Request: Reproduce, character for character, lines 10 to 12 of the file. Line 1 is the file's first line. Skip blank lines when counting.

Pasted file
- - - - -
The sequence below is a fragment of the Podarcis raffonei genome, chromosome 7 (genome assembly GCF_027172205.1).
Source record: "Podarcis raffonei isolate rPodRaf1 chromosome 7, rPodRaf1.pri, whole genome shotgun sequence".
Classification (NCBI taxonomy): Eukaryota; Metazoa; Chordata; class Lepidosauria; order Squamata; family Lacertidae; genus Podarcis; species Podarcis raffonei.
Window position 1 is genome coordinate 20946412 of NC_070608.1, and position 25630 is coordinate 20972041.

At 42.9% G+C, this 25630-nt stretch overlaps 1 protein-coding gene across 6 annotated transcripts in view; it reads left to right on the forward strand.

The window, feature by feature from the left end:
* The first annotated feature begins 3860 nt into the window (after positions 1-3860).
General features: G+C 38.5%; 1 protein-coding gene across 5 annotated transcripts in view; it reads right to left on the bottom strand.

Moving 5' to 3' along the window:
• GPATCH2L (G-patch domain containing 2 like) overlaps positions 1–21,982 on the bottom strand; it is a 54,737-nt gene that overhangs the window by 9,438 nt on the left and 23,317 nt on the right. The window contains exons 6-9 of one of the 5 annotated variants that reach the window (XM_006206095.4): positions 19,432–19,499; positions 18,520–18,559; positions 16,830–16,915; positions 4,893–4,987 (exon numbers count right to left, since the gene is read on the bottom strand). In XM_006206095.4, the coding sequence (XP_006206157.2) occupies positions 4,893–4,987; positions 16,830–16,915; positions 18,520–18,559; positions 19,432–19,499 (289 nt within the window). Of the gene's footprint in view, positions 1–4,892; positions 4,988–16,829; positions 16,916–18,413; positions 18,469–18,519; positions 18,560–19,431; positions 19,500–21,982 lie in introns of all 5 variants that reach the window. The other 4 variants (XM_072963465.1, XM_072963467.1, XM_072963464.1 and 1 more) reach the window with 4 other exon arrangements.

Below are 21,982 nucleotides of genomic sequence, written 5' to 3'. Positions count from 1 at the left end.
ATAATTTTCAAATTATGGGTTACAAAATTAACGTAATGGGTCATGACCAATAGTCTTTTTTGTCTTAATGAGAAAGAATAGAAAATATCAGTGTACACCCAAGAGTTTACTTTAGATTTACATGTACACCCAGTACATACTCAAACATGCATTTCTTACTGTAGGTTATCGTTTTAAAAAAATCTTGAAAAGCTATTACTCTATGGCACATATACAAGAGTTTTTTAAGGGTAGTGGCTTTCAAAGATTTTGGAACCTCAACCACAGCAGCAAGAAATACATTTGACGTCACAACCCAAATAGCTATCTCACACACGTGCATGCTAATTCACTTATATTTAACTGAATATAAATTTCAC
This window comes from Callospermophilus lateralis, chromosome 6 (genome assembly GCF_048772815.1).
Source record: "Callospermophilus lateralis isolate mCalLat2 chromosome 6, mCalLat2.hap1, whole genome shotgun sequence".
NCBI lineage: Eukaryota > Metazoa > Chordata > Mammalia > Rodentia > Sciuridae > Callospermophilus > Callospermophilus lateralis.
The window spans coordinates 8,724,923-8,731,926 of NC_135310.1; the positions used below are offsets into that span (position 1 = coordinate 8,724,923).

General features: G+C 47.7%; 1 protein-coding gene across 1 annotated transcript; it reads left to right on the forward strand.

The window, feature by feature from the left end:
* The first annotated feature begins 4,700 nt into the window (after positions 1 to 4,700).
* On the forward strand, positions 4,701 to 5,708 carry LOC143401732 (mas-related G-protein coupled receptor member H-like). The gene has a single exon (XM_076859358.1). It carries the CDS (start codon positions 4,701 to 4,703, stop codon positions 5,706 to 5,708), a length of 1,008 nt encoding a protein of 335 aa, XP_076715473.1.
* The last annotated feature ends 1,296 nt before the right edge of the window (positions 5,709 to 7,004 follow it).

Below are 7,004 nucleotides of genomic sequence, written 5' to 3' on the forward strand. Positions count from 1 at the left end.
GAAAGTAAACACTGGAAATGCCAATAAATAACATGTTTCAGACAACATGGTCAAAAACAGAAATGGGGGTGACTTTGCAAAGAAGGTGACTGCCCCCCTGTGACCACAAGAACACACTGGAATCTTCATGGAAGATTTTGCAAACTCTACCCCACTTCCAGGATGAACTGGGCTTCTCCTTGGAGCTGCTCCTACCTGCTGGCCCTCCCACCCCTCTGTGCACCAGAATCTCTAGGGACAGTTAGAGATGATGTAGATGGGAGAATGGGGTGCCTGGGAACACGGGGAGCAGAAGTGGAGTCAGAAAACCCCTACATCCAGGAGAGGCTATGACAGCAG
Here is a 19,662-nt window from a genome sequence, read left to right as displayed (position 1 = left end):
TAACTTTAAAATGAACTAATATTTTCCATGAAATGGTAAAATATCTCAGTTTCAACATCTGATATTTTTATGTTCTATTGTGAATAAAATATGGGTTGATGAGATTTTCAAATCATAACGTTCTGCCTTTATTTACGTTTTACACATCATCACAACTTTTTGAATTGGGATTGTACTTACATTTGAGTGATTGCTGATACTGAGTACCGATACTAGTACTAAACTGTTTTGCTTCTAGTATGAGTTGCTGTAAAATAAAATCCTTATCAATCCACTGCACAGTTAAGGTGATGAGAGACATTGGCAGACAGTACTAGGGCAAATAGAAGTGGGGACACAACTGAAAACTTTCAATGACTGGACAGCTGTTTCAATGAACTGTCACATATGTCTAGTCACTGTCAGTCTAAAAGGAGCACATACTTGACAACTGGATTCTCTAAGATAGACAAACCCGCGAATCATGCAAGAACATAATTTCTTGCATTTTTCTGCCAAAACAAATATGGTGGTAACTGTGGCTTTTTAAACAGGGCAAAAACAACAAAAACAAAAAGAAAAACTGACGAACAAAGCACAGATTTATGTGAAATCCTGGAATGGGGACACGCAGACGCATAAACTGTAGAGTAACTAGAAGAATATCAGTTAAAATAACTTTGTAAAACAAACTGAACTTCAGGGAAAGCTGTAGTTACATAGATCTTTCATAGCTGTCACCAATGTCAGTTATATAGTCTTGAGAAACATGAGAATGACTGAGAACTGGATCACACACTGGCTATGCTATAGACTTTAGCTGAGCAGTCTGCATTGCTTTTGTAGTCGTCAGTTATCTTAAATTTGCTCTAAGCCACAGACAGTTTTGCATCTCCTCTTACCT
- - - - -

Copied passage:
• GPATCH2L (G-patch domain containing 2 like) overlaps positions 1–21,982 on the bottom strand; it is a 54,737-nt gene that overhangs the window by 9,438 nt on the left and 23,317 nt on the right. The window contains exons 6-9 of one of the 5 annotated variants that reach the window (XM_006206095.4): positions 19,432–19,499; positions 18,520–18,559; positions 16,830–16,915; positions 4,893–4,987 (exon numbers count right to left, since the gene is read on the bottom strand). In XM_006206095.4, the coding sequence (XP_006206157.2) occupies positions 4,893–4,987; positions 16,830–16,915; positions 18,520–18,559; positions 19,432–19,499 (289 nt within the window). Of the gene's footprint in view, positions 1–4,892; positions 4,988–16,829; positions 16,916–18,413; positions 18,469–18,519; positions 18,560–19,431; positions 19,500–21,982 lie in introns of all 5 variants that reach the window. The other 4 variants (XM_072963465.1, XM_072963467.1, XM_072963464.1 and 1 more) reach the window with 4 other exon arrangements.

Below are 21,982 nucleotides of genomic sequence, written 5' to 3'. Positions count from 1 at the left end.
ATAATTTTCAAATTATGGGTTACAAAATTAACGTAATGGGTCATGACCAATAGTCTTTTTTGTCTTAATGAGAAAGAATAGAAAATATCAGTGTACACCCAAGAGTTTACTTTAGATTTACATGTACACCCAGTACATACTCAAACATGCATTTCTTACTGTAGGTTATCGTTTTAAAAAAATCTTGAAAAGCTATTACTCTATGGCACATATACAAGAGTTTTTTAAGGGTAGTGGCTTTCAAAGATTTTGGAACCTCAACCACAGCAGCAAGAAATACATTTGACGTCACAACCCAAATAGCTATCTCACACACGTGCATGCTAATTCACTTATATTTAACTGAATATAAATTTCAC